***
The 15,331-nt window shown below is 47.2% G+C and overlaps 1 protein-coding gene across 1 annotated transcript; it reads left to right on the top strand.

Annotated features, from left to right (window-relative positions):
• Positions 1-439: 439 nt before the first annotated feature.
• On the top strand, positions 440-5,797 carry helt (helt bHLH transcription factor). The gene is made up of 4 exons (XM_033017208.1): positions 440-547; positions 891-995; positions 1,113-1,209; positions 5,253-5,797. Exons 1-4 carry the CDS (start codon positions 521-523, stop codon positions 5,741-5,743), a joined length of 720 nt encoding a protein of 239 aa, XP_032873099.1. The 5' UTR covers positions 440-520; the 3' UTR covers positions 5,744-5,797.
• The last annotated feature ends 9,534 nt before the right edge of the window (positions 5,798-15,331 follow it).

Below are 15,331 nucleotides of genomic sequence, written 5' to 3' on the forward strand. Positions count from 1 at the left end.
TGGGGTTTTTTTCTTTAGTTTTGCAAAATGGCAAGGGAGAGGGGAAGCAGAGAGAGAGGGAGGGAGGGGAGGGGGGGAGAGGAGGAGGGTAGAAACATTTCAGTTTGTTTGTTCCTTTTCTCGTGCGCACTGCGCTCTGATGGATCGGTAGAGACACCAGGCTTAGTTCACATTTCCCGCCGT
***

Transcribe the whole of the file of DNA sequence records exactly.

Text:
The 15,331-nt window shown below is 47.2% G+C and overlaps 1 protein-coding gene across 1 annotated transcript; it reads left to right on the top strand.

Annotated features, from left to right (window-relative positions):
• Positions 1-439: 439 nt before the first annotated feature.
• On the top strand, positions 440-5,797 carry helt (helt bHLH transcription factor). The gene is made up of 4 exons (XM_033017208.1): positions 440-547; positions 891-995; positions 1,113-1,209; positions 5,253-5,797. Exons 1-4 carry the CDS (start codon positions 521-523, stop codon positions 5,741-5,743), a joined length of 720 nt encoding a protein of 239 aa, XP_032873099.1. The 5' UTR covers positions 440-520; the 3' UTR covers positions 5,744-5,797.
• The last annotated feature ends 9,534 nt before the right edge of the window (positions 5,798-15,331 follow it).

Below are 15,331 nucleotides of genomic sequence, written 5' to 3' on the forward strand. Positions count from 1 at the left end.
TGGGGTTTTTTTCTTTAGTTTTGCAAAATGGCAAGGGAGAGGGGAAGCAGAGAGAGAGGGAGGGAGGGGAGGGGGGGAGAGGAGGAGGGTAGAAACATTTCAGTTTGTTTGTTCCTTTTCTCGTGCGCACTGCGCTCTGATGGATCGGTAGAGACACCAGGCTTAGTTCACATTTCCCGCCGT